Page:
The countries surveyed use a variety of subsidies. State loans are still a feature of the French and Finnish systems, whereas Britain relies much more heavily on capital grants (in the housing association sector) than any other country. Recurrent subsidies are mainly a feature of the German system and British local authorities. The most common form of subsidy is the interest rate subsidy, which is often reduced over time. The Netherlands has now abolished subsidies, having first provided the housing associations with payments designed to relieve them of debt. Sweden's interest subsidy system has now been replaced with the equivalent of a tax allowance (for new loans).
As many social rented systems move towards financial surplus, these surpluses are sometimes captured in part by government (Sweden and Britain), or redistributed between landlords through mergers (Netherlands and Britain). Denmark provides an example of a transparent mechanism for redistributing surpluses between landlords through a sector-wide building fund.
Private finance is of major importance in promoting social rented housing in all of the countries surveyed except France. It is usually drawn from the dominant types of financial intermediary in each country. Special intermediaries exist in Britain and the Netherlands to help access capital markets on behalf of social landlords. British social landlords are unusual in accessing the capital markets directly. The most extensive securitisation programme exists in Finland, whereby state loans are securitised in order to provide funding for new loans or interest subsidies.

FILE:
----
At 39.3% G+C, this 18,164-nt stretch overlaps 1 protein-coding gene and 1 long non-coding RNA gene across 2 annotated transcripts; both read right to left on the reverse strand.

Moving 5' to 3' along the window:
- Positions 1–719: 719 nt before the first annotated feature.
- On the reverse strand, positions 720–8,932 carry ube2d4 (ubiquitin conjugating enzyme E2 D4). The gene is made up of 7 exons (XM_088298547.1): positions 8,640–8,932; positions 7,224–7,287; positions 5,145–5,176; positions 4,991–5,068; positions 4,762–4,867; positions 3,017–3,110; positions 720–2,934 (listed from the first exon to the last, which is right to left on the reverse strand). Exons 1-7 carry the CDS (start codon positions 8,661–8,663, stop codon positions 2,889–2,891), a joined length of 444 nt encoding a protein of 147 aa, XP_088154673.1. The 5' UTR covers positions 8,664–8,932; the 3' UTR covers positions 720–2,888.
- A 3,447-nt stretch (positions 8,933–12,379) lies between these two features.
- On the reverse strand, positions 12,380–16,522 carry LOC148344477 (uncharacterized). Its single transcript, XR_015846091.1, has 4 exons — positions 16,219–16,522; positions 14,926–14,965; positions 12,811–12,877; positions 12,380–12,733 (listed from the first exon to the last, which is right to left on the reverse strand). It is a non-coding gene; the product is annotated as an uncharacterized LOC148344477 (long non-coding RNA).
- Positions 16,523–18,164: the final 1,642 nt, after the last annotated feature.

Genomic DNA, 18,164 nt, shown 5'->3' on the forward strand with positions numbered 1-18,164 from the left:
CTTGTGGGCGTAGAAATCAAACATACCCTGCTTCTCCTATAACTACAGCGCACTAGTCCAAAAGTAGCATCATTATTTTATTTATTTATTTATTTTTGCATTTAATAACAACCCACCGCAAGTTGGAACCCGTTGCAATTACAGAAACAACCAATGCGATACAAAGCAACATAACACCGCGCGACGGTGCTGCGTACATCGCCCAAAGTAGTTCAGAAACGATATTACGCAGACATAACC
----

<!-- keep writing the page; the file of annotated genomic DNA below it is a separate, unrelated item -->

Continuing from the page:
The survey suggested that the cost of private finance tends to be higher in Britain than in the other countries. The measurement of the cost of funding is extremely complex and this finding requires more detailed investigation. However, a likely explanatory factor is the absence of a loan guarantee system in Britain.
The researchers conclude that:
This study is based on material collected from experts in each country featured, and a series of interviews in the course of study visits to the Netherlands, Denmark, Finland and Sweden.